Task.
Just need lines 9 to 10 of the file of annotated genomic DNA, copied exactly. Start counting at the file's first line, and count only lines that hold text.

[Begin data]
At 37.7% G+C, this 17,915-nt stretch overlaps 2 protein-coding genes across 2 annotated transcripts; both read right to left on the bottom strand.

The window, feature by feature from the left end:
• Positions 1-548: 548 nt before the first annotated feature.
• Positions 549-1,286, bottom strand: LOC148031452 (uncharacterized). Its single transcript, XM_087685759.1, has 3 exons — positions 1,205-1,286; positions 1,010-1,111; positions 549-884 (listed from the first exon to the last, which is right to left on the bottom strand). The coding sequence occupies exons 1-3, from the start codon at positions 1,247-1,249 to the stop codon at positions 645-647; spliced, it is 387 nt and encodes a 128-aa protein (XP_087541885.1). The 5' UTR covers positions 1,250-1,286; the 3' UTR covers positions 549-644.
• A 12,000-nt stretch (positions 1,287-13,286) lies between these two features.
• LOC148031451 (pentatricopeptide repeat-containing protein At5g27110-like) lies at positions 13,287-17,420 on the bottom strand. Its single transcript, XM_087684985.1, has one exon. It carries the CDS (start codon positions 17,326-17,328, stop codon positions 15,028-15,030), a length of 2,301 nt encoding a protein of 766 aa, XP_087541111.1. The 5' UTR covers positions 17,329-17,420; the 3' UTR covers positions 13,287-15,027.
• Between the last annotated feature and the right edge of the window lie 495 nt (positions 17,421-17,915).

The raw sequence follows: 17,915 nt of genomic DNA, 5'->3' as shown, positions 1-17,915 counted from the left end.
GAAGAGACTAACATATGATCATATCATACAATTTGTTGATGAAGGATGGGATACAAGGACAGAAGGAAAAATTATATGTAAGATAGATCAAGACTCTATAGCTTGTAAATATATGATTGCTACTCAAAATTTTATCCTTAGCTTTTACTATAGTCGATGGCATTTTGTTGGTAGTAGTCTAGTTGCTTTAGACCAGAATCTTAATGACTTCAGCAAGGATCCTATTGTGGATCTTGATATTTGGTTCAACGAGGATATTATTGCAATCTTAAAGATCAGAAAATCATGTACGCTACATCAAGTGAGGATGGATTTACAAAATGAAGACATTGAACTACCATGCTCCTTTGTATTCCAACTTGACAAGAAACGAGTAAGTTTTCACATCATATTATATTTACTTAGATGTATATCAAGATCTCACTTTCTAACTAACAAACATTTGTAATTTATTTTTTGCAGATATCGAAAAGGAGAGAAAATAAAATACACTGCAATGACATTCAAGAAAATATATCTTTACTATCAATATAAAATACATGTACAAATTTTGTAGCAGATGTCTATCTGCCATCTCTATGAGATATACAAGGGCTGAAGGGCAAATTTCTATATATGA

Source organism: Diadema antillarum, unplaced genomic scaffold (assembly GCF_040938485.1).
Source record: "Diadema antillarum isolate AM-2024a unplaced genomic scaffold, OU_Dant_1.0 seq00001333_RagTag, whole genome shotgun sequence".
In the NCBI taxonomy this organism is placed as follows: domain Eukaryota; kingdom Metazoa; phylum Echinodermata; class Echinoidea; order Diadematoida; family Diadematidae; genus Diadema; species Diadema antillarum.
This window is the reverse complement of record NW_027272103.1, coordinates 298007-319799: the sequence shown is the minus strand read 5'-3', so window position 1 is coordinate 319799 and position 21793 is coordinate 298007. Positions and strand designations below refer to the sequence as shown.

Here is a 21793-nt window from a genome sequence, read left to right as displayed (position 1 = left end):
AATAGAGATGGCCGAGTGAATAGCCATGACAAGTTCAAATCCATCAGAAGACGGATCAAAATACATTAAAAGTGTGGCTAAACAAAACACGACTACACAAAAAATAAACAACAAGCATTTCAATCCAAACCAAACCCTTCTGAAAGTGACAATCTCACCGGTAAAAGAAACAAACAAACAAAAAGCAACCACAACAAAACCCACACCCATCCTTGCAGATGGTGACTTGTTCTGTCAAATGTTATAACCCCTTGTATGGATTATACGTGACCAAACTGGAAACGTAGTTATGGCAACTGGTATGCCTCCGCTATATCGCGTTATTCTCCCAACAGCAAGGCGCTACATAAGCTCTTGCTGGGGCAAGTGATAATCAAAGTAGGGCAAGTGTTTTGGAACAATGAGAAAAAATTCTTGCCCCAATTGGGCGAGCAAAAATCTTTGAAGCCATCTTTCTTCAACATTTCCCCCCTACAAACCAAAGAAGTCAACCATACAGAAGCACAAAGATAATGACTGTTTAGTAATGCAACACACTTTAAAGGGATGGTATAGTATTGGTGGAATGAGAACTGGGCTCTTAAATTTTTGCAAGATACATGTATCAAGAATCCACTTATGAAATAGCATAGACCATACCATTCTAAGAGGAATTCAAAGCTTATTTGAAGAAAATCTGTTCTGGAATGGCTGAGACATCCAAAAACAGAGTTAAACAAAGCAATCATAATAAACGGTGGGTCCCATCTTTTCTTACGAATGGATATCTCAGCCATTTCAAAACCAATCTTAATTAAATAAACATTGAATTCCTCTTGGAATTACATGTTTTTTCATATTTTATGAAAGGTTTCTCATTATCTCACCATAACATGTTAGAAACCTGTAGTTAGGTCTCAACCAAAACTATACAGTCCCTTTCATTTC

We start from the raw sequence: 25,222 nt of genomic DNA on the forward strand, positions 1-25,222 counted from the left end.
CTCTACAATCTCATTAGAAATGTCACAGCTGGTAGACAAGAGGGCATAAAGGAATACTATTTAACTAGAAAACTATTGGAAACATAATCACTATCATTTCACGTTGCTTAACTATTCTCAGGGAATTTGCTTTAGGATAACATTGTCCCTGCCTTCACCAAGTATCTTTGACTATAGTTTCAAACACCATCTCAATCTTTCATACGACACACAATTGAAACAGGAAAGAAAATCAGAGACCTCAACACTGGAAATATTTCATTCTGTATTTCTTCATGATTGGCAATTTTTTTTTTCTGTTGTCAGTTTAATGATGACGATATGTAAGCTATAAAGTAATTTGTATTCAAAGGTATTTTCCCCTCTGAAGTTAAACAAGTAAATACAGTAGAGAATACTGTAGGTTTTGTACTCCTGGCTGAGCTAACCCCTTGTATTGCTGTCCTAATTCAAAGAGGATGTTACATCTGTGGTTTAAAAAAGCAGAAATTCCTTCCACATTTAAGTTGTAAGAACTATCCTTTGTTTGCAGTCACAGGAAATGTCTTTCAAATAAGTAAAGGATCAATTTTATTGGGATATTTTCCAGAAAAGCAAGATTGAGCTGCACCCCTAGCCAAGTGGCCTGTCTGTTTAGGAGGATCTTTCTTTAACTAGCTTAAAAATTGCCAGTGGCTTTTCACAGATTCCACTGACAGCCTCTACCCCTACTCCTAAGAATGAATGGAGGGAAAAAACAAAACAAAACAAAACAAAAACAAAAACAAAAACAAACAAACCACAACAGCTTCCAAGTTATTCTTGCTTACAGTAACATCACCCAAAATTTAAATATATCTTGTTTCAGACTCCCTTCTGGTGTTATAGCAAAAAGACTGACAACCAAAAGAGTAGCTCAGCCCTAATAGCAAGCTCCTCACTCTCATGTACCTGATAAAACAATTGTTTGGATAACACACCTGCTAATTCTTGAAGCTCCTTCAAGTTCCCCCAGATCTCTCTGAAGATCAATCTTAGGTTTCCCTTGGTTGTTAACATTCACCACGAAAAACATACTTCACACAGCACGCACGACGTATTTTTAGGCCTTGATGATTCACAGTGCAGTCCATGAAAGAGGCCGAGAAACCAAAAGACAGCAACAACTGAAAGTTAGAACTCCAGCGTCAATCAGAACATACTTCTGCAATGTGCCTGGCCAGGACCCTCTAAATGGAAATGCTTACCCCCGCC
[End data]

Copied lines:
GAAGAGACTAACATATGATCATATCATACAATTTGTTGATGAAGGATGGGATACAAGGACAGAAGGAAAAATTATATGTAAGATAGATCAAGACTCTATAGCTTGTAAATATATGATTGCTACTCAAAATTTTATCCTTAGCTTTTACTATAGTCGATGGCATTTTGTTGGTAGTAGTCTAGTTGCTTTAGACCAGAATCTTAATGACTTCAGCAAGGATCCTATTGTGGATCTTGATATTTGGTTCAACGAGGATATTATTGCAATCTTAAAGATCAGAAAATCATGTACGCTACATCAAGTGAGGATGGATTTACAAAATGAAGACATTGAACTACCATGCTCCTTTGTATTCCAACTTGACAAGAAACGAGTAAGTTTTCACATCATATTATATTTACTTAGATGTATATCAAGATCTCACTTTCTAACTAACAAACATTTGTAATTTATTTTTTGCAGATATCGAAAAGGAGAGAAAATAAAATACACTGCAATGACATTCAAGAAAATATATCTTTACTATCAATATAAAATACATGTACAAATTTTGTAGCAGATGTCTATCTGCCATCTCTATGAGATATACAAGGGCTGAAGGGCAAATTTCTATATATGA

Source organism: Diadema antillarum, unplaced genomic scaffold (assembly GCF_040938485.1).